3. tansy

    tansy New Member

    Hi Grace

    Yes I did play the guitar until it became physically impossible to do so. I miss it a lot but still enjoy listening to music. Several musicians I know are now employed to provide music therapy for patients with mental health and neurological problems.

    There were a couple of interesting related BBC documentaries a while back. The commentator in one of these was aslo a scientist. He used himself as a guinea pig and had scans done prior to and after listening to one particular piece of music that makes him feel good. The results were more extreme in his case than most; the increased blood flow involved virtually all of his brain.

    Have you come across Oliver Sach's book on music and the brain in neurological disorders? See

    I hope all is well with you.

    tc, Tansy
  4. grace54

    grace54 New Member

    Sounds like a good read, I will check it out. I have an unrelated question for you.

    I received a brochure in the mail for a product that is supposed to be a pain supplement. It says it is popular and has been studied in Great Britian and China,Germany etc. but fairly new to the US.

    The product is called Arthro-Zyme and contains the enzyme Serratioppeptidase. According to the article fibrin is what is causing pain by creating a hard mesh like substance which our bodies are not breaking down. I took an enzyme early in my treatment to thin the blood but this is the first that I heard that it can be a cause of pain. Of course the article mentions fibromyalgia as many cure alls do ,as so many companies are getting on the band wagon to sell products to people who suffer.

    I am always skeptical but hopeful that something might help us so I research many things that come along. One of their statements quotes the British Journal of Rheumatology as saying " The failure to clear fibrin leads to the persistence of chronic inflamation and chronic back pain."

    I was just wondering if you had heard of this. I had a really good summer but the fibro is back with a vengence so I guess one could say my pain prompts me to keep searching for something that won't have the terrible side effects that most meds cause me to suffer from. I am also going to have my cortisol and thyroid levels checked again. I had a cortisone shot this fall and I felt like a new man for a short time except for the nasty side effects like anxiety and feeling wound up I was pain free from head to toe. So I am questioning if my cortisol levels are low again so as to not keep inflamation down. I also have Hashimottos and I recently learned auto-immune diseases can contribute to inflamatory issues and low cortisol.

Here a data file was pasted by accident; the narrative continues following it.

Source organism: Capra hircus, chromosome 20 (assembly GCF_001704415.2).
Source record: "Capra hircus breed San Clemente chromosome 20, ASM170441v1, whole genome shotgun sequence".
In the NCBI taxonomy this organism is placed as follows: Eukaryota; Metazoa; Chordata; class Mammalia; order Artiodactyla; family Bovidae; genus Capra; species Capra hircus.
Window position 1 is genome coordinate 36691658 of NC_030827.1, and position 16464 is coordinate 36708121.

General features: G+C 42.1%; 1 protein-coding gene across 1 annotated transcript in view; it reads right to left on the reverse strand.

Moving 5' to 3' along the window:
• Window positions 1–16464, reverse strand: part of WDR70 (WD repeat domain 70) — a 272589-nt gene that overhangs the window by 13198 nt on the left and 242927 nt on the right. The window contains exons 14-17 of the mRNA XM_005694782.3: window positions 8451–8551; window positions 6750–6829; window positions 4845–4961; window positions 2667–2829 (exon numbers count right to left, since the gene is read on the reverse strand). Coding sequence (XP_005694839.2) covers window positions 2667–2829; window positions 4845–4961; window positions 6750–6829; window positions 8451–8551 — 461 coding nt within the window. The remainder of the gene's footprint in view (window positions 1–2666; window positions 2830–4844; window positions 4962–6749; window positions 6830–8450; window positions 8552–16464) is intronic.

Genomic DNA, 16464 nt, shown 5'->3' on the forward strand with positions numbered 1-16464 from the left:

A complicated situation many of us have to deal with for sure but I won't allow it to stop me from living and appreciating each day I have. I hope life is treating you better and I thank you again for your contributions here and your concern for others. Blessings
  5. tansy

    tansy New Member

    Hi Grace

    Treating the build up of fibrin was the first Tx to have a beneficial lasting effect upon some of my Sx including chronic low back and joint pain.

    I have a blunted cortisol response and some of my problems immediately after surgery were related to that; pain and inflammation were a major issue for me. Low cortisol certainly won't help re inflammation.

    A former member of this message board used to post lots of info on the consequences of fibrin build up; took me while to take that on board due to having low platelets, but finally David Berg made sense of my medical history, test results, and symptomology.

    I started with bromelain and thought it wasn't working but I suddenly had a massive response as it took effect which took me five months to recover from. I've been able to sustain the improvements related to this with natto and serrapeptase using either or both.

    ISAC, like Hughes Syndrome, can cause neuro Sx and Prof Graham Hughes frequently reminds his peers that a small percentage of MS patients have been misdiagnosed and it's actually Hughes syndrome that's the underlying cause.

    You could check out the differences in cost; shopping around is always wise because often a good quality product can cost less than one of inferior quality. I often find it's better to tailor supps like this to my own needs rather than buying a formula.

    tc, Tansy